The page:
The word for silk (pyrcyk) is formed from an otherwise unattested Sogdian word for silkworm (it occurs in Khotanese as pira‑, which means ‘worm’, especially ‘silkworm’) with the addition of the adjectival suffix ‑čīk, thus giving it the meaning ‘derived from the silkworm’, or ‘silk thread or cloth’. A different derivative of the same word, pyryk, is attested in Choresmian, another related middle Iranian language, with the meaning ‘cocoon’.

  • Nicholas Sims-Williams. ‘Towards a New Edition of the Sogdian Ancient Letters: Ancient Letter 1.’In E. De La Vaissière and E. Trombert (eds). Les Sogdiens en Chine. Paris 2005, pp. 181-93.
  • R.E. Emmerick and P.O. Skjærvø. Studies in the Vocabulary of Khotanese III. Wien 1997, pp. 91-3. 
  • Duan Qing. ‘于闐文的蠶字、繭字、絲字 (Khotanese words for silkworm, cocoon and silk).’In 季羨林教授八十華誕紀念論文集[Festschrift for Professor Ji Xianlin on the occasion of his 80th birthday]. Nanchang, 1991.
  • Duan Qing. ‘Were Textiles Used as Money in Khotan in the Seventh and Eighth Centuries?’ Journal of the Royal Asiatic Society 23 (2013), pp. 307-25.

Sunday, 6 April 2014

World's Oldest Decimal Times Table Found in China

The newly deciphered multiplication table, written on bamboo strips dated to 310 B.C., was more sophisticated than earlier versions.

A photo of an ancient multiplication table.
A bundle of ink-inscribed bamboo strips bought at a Hong Kong art market turned out to be the oldest decimal-based calculator in the world.
Jeremy Berlin
Q: How much is 230 times 10?
A: The number of years humans have been calculating with decimals.
A crack team of scholars in Beijing learned this last year when they solved a 23-centuries-old puzzle. And it only took them five years.
The complex mathematical problem arose in 2008, when an alumnus of Tsinghua University donated a bundle of ink-inscribed bamboo strips he'd bought at a Hong Kong art market.
But the strips were an inscrutable mess. They were out of order, and some were broken. All were reeking, caked in mud and mold.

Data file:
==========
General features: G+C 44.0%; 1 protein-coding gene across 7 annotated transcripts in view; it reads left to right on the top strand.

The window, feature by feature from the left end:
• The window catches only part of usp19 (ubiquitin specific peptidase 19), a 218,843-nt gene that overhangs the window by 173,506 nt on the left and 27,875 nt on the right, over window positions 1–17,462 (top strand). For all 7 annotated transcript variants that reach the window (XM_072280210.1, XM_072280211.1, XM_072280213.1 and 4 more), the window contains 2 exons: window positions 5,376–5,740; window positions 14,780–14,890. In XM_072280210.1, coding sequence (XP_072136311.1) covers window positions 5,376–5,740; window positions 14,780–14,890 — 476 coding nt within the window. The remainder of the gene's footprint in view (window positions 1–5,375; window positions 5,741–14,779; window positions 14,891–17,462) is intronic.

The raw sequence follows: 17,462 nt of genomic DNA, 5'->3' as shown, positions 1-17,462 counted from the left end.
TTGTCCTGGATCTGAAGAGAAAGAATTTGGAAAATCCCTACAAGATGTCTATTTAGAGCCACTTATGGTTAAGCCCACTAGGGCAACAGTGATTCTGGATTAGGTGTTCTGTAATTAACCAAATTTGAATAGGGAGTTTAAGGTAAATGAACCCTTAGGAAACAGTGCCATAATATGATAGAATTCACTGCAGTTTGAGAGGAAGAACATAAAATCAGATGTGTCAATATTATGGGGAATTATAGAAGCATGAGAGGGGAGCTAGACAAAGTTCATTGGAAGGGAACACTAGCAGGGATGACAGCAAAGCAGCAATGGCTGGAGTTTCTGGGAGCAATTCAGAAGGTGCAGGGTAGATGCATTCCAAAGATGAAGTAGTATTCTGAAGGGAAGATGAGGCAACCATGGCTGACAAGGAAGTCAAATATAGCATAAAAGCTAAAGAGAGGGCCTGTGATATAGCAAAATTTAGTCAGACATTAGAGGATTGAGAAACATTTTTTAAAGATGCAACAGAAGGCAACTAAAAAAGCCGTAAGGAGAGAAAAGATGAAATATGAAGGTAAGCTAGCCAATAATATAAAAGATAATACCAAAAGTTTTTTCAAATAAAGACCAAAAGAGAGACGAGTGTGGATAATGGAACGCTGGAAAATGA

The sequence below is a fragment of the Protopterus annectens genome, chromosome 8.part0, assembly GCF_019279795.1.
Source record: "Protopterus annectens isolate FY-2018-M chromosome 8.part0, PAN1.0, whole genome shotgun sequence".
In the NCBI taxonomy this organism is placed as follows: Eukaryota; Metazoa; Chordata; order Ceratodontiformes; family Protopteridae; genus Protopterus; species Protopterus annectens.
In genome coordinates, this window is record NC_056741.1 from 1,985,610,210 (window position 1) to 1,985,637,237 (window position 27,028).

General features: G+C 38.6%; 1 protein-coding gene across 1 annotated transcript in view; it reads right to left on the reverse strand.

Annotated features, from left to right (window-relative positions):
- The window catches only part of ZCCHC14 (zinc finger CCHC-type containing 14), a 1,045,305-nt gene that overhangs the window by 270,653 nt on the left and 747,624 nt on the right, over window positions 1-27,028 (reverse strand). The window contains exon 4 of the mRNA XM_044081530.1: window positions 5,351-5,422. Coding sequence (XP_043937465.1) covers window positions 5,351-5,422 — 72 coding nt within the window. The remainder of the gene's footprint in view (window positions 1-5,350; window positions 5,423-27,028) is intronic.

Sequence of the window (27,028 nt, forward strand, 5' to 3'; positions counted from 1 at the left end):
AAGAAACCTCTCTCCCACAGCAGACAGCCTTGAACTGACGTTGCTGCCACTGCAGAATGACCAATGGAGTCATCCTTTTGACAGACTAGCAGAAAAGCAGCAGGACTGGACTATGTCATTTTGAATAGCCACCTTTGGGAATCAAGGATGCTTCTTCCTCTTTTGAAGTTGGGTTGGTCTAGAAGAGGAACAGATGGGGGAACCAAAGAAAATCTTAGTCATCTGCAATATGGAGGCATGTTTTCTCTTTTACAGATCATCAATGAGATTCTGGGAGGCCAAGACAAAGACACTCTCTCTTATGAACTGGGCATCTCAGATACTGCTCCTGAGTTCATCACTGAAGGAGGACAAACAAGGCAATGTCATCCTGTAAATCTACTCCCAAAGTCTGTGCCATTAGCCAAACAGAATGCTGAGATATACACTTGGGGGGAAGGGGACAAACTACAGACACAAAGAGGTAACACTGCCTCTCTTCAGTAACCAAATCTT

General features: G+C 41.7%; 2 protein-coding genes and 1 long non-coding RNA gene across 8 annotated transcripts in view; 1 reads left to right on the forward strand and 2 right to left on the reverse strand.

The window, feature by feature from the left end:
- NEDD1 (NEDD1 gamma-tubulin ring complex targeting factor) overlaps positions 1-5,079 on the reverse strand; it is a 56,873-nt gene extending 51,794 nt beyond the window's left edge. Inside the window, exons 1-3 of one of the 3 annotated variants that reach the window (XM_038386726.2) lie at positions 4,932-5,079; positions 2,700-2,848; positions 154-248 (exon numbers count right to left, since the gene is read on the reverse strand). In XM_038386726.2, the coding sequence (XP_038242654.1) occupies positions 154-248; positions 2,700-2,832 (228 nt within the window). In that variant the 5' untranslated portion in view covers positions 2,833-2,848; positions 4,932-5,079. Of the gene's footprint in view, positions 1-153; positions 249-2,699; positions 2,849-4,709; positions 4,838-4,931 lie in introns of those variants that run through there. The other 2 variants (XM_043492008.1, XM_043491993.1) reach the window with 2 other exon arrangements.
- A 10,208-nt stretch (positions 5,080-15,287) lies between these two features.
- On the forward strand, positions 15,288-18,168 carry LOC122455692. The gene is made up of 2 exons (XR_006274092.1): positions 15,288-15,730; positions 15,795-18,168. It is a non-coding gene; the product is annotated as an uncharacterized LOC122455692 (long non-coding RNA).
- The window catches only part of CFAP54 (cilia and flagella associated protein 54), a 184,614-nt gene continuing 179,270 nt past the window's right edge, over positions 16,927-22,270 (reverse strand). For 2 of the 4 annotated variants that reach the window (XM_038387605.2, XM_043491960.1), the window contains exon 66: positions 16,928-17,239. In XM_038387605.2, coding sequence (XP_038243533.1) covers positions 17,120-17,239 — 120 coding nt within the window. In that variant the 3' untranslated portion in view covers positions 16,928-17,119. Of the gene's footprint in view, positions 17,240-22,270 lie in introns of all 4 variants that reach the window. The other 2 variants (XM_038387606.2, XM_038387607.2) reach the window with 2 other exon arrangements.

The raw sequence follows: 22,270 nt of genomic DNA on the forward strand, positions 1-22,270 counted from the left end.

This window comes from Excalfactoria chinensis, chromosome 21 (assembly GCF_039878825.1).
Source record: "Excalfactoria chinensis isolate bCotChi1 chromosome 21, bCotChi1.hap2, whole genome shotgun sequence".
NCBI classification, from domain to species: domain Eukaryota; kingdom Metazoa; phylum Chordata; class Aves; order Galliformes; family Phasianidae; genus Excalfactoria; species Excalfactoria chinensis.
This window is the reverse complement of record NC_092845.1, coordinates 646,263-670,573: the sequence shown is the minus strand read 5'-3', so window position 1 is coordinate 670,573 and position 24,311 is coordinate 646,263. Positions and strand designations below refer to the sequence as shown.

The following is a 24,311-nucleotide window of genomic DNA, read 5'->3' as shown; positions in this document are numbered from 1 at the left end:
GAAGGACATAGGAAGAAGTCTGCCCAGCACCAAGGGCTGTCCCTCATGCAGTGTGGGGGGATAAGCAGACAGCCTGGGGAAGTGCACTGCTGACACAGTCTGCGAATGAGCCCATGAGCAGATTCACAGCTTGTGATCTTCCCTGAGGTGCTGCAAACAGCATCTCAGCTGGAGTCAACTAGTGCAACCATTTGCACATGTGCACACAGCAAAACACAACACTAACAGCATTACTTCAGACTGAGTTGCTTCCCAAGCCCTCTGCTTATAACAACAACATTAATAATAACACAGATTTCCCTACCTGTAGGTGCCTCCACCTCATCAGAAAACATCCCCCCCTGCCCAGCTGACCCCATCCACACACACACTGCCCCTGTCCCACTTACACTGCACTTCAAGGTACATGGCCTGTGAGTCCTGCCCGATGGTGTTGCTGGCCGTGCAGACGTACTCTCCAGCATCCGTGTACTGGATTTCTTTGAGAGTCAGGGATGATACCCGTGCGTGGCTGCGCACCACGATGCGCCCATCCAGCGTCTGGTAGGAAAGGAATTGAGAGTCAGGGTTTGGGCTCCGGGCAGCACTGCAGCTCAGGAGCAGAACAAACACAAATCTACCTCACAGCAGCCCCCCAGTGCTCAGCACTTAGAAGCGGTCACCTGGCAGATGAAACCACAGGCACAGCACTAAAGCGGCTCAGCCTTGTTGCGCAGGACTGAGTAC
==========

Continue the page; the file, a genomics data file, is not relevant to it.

Clearly they'd come from a looted tomb. But what were they?
Cracking the Code
On the top floor of Tsinghua's Research and Conservation Center for Excavated Texts, a multidisciplinary team of researchers got together—and got to work. Laying out the 2,500 strips in a climate-controlled room, they spent three painstaking months drying and cleaning them.
"We had to be very careful," says Wen Xing, a paleography professor at Dartmouth College in Hanover, New Hampshire, who was involved from the start. "They were saturated with water, so we had to stop the mold from growing and making them completely rotten. And we had to use soft brushes, to keep the ink on the strips. It was a very difficult process."
But it paid off. They could soon see a vertical line of calligraphy, brushed in black ink, on each strip, which were 20 inches (51 centimeters) long and a half inch (1.27 centimeters) wide. After they applied antioxidizing chemicals, they carbon-dated the batch to 310 B.C.
For the next four years Xing and his colleagues read through every strip, sorting them by their content and calligraphy style—and finding more than 60 discrete texts.
"Most were historical works," says Xing, "including chapters from theBook of Documents, [which is] one of the Five Classics [of the Confucian canon]. There were some military texts too, all written in a beautiful style used in the ancient state of Chu."
Yet 21 of the strips stood out. They were painted with numerical characters, not alphabetical ones. When Feng Lisheng, a math historian at Tsinghua, placed them in the proper order, they formed a base-10 multiplication matrix—the oldest decimal-based calculator in the world.
How It Works
It looks a lot like a modern multiplication table. The top row and the far-right column contain the same 19 numbers: 0.5, the integers 1 through 9, and multiples of 10 from 10 to 90.
It's remarkably simple to use, says Joseph Dauben, a distinguished history professor at the Graduate Center of the City University of New York.
To multiply 8 times 7, for example, find the 8 on the top row and the 7 on the far-right column. Follow the numbers beneath the 8 until they intersect with the numbers to the left of the 7. The answer is at the intersection: 56.
"You can see [the answer] at a glance," says Dauben. "And that's probably its great virtue. It's impressive the way this thing is put together."
(The Chinese written system didn't use a symbol for zero, because it didn't need one. When Chinese mathematicians recorded the result of a computation, says Dauben, they used a specific character for each power of ten. So for 57 they would write 5 tens and a 7. But for 507 they would write 5 hundreds and a 7.)
The Tsinghua table also lets you multiply partial numbers between 0.5 and 99.5, though to do that you have to first convert the equations into sums. For instance, (29.5 × 31.5) would be (20 + 9 + 0.5) × (30 + 1 + 0.5). That creates nine separate multiplications (20 × 30, 20 × 1, 20 × 0.5, then 9 × 30, and so on), each of which can be read off the table. Adding up the answers gives you the final result.